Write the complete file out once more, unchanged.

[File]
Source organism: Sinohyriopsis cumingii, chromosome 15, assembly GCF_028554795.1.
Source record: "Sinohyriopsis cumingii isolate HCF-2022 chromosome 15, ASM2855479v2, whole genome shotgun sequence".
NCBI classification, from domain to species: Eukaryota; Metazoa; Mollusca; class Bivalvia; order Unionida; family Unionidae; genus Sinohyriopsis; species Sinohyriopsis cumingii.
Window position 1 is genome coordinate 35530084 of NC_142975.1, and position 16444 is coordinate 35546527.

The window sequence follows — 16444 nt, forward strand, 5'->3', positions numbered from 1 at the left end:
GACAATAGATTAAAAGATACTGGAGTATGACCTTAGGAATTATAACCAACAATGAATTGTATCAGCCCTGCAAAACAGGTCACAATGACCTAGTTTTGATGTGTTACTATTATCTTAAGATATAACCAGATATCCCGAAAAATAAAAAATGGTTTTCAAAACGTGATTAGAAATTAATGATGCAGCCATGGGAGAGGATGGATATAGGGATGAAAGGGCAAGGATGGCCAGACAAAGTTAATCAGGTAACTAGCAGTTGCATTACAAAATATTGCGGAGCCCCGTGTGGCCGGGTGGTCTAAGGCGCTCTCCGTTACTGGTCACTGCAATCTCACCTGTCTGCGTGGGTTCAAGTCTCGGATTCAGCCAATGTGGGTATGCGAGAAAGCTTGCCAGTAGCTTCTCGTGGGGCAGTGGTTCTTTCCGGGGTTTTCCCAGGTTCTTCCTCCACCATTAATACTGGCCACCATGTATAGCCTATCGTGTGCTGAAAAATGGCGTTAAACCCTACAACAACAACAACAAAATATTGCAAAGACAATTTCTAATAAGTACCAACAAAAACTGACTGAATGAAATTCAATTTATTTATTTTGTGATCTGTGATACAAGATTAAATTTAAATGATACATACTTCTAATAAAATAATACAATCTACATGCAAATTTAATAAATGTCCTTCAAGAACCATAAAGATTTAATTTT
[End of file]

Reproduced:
Source organism: Sinohyriopsis cumingii, chromosome 15, assembly GCF_028554795.1.
Source record: "Sinohyriopsis cumingii isolate HCF-2022 chromosome 15, ASM2855479v2, whole genome shotgun sequence".
NCBI classification, from domain to species: Eukaryota; Metazoa; Mollusca; class Bivalvia; order Unionida; family Unionidae; genus Sinohyriopsis; species Sinohyriopsis cumingii.
Window position 1 is genome coordinate 35530084 of NC_142975.1, and position 16444 is coordinate 35546527.

The window sequence follows — 16444 nt, forward strand, 5'->3', positions numbered from 1 at the left end:
GACAATAGATTAAAAGATACTGGAGTATGACCTTAGGAATTATAACCAACAATGAATTGTATCAGCCCTGCAAAACAGGTCACAATGACCTAGTTTTGATGTGTTACTATTATCTTAAGATATAACCAGATATCCCGAAAAATAAAAAATGGTTTTCAAAACGTGATTAGAAATTAATGATGCAGCCATGGGAGAGGATGGATATAGGGATGAAAGGGCAAGGATGGCCAGACAAAGTTAATCAGGTAACTAGCAGTTGCATTACAAAATATTGCGGAGCCCCGTGTGGCCGGGTGGTCTAAGGCGCTCTCCGTTACTGGTCACTGCAATCTCACCTGTCTGCGTGGGTTCAAGTCTCGGATTCAGCCAATGTGGGTATGCGAGAAAGCTTGCCAGTAGCTTCTCGTGGGGCAGTGGTTCTTTCCGGGGTTTTCCCAGGTTCTTCCTCCACCATTAATACTGGCCACCATGTATAGCCTATCGTGTGCTGAAAAATGGCGTTAAACCCTACAACAACAACAACAAAATATTGCAAAGACAATTTCTAATAAGTACCAACAAAAACTGACTGAATGAAATTCAATTTATTTATTTTGTGATCTGTGATACAAGATTAAATTTAAATGATACATACTTCTAATAAAATAATACAATCTACATGCAAATTTAATAAATGTCCTTCAAGAACCATAAAGATTTAATTTT